Colorado & Regional Art

four chromatic gates maquette

four chromatic gates maquette

Year 1982

Artist herbert bayer (1900–1985, American, b. Austria)

Media wood

Dimensions 3 x 4 1/2 x 3 inches

herbert bayer* was a student and teacher of the German Bauhaus before later settling in Colorado. At the end of 1974, health reasons led him to leave Aspen, CO, and relocate to Montecito, CA, where he continued his consulting work for the Atlantic Richfield Company (ARCO), an oil and gas corporation. bayer entered a period of painting and creating sculptural models, many from wood but also using plastic and metal. A series of sculptures he called chromatic gates were inspired by gates he had seen while traveling in the deserts of Morocco and the way the sunlight interacted with them. The bold primary colors he applied to this series of sculptures were a common theme throughout his design work. Most of the models were never built as large-scale sculptures, but one of them, four chromatic gates, was commissioned by ARCO and installed as a 16-foot-tall outdoor artwork at their Oil and Gas Division offices in Dallas, TX, in 1984.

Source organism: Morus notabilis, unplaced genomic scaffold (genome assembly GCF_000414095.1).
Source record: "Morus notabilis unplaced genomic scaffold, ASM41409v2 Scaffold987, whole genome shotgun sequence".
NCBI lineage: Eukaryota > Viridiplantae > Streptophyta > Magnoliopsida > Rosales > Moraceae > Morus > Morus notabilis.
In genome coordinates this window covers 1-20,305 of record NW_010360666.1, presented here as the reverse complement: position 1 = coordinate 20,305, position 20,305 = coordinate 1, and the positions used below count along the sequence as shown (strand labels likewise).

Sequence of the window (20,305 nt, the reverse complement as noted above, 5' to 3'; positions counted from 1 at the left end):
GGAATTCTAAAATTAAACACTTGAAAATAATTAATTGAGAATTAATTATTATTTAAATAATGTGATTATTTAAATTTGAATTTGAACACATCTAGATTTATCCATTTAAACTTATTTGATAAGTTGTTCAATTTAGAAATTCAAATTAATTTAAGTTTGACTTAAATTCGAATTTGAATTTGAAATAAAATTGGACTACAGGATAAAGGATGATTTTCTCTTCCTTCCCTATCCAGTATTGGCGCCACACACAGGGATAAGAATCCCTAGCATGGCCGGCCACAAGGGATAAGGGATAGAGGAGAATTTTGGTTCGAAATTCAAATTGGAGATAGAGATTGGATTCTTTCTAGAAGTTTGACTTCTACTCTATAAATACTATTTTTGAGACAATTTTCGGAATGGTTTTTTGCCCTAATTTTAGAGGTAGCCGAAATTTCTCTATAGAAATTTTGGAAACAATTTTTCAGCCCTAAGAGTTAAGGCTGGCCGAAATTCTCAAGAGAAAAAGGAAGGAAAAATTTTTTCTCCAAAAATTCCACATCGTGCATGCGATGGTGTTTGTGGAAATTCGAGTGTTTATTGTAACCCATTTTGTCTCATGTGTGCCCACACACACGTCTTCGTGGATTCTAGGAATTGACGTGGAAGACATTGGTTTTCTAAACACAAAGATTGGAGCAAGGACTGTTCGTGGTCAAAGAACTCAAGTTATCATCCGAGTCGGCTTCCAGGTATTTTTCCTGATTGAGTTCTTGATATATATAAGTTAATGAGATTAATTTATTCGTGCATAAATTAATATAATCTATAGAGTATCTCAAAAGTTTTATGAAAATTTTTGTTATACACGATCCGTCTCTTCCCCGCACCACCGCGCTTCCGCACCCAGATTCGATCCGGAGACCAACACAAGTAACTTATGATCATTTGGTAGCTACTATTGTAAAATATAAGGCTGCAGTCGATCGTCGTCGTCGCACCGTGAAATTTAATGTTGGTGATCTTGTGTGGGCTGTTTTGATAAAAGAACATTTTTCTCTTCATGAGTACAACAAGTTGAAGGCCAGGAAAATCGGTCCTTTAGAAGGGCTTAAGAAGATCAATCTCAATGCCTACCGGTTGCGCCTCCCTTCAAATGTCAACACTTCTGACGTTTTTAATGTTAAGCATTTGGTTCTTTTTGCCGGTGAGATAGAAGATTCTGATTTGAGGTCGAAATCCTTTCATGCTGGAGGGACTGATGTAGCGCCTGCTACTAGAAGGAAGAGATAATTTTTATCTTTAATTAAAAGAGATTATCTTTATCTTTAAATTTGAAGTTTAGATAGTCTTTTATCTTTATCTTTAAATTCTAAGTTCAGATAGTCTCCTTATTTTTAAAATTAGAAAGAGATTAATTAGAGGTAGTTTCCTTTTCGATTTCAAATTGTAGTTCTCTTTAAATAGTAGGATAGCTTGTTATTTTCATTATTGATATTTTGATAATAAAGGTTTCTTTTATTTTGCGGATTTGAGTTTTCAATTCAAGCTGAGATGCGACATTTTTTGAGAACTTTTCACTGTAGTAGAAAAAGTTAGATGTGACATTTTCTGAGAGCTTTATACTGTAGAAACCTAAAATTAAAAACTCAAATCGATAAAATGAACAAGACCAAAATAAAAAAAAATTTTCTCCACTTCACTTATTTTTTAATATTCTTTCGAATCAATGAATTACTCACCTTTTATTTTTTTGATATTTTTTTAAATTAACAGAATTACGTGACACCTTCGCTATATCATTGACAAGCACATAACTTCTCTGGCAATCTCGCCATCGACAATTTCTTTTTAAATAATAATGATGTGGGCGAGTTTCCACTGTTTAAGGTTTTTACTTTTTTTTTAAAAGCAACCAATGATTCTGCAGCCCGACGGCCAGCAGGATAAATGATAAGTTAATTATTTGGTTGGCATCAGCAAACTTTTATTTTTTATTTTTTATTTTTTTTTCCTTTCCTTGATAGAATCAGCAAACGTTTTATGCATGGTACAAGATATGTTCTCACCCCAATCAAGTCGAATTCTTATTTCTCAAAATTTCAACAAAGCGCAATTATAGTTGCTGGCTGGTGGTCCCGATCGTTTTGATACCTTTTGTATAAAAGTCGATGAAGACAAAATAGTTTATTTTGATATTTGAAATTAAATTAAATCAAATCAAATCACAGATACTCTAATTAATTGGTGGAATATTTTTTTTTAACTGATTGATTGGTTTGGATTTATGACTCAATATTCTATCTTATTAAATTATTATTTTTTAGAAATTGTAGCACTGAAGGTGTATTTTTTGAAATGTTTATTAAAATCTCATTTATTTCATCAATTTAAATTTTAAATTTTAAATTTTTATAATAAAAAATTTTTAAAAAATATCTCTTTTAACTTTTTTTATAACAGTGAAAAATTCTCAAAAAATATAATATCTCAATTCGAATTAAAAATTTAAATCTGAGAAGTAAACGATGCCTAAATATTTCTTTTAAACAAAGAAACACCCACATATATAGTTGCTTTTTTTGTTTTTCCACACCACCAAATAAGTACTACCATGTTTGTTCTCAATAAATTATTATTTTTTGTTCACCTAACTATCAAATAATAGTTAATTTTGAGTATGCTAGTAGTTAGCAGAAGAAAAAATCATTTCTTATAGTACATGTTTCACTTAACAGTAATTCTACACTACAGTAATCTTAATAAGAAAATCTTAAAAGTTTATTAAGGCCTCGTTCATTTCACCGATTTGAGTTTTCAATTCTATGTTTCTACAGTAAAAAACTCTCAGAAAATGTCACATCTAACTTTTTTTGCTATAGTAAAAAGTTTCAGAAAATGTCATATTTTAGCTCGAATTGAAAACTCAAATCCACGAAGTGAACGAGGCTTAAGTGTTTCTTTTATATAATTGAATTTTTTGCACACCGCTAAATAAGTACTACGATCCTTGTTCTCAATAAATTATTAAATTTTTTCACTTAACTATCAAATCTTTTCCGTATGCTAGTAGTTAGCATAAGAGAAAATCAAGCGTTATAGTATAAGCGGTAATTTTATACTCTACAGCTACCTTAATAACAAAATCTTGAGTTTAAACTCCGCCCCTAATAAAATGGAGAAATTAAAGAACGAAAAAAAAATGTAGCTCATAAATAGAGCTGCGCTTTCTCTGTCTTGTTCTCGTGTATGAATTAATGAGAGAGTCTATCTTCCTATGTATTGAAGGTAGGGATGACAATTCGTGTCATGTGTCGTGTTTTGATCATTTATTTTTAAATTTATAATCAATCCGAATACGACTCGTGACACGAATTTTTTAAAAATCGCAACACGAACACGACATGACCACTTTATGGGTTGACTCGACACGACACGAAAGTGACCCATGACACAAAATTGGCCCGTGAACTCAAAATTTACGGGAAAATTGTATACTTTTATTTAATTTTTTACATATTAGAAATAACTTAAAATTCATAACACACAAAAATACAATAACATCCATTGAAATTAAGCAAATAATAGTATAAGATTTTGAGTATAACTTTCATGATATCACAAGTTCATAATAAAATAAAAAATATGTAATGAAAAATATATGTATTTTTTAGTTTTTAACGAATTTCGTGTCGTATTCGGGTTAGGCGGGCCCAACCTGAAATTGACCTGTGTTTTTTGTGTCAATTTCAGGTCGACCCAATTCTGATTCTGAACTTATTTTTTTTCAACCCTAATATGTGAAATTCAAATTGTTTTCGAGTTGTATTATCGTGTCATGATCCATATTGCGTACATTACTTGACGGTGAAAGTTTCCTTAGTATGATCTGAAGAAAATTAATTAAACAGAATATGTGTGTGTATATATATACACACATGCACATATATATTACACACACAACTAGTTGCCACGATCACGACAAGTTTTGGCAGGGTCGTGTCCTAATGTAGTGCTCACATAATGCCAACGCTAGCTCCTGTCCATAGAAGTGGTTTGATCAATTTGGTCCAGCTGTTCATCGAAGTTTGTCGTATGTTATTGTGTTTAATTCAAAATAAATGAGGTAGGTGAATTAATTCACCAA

This balsa wood maquette, one of at least three variations of the four chromatic gates theme, was acquired by Kirkland Museum in 2010 and became the inspiration for a public art piece in Denver in 2021. Working with D4Urban and the herbert bayer estate, the Museum assisted with photographing and measuring the piece to see it realized into a full-sized metal sculpture at Cherokee Street and Alaska Place in Denver’s Design District along South Broadway, where it joins bayer’s 85-foot-high articulated wall sculpture (1985).


To read more about bayer, click here.


*bayer believed in and designed idealized, universal typefaces without serifs and using only lowercase letters (his name and titles are left lowercase in homage to him).

ON VIEW in Bauhaus Gallery 5

Signature unsigned

Credit Line Collection Kirkland Museum of Fine & Decorative Art

Accession Number 2010.0421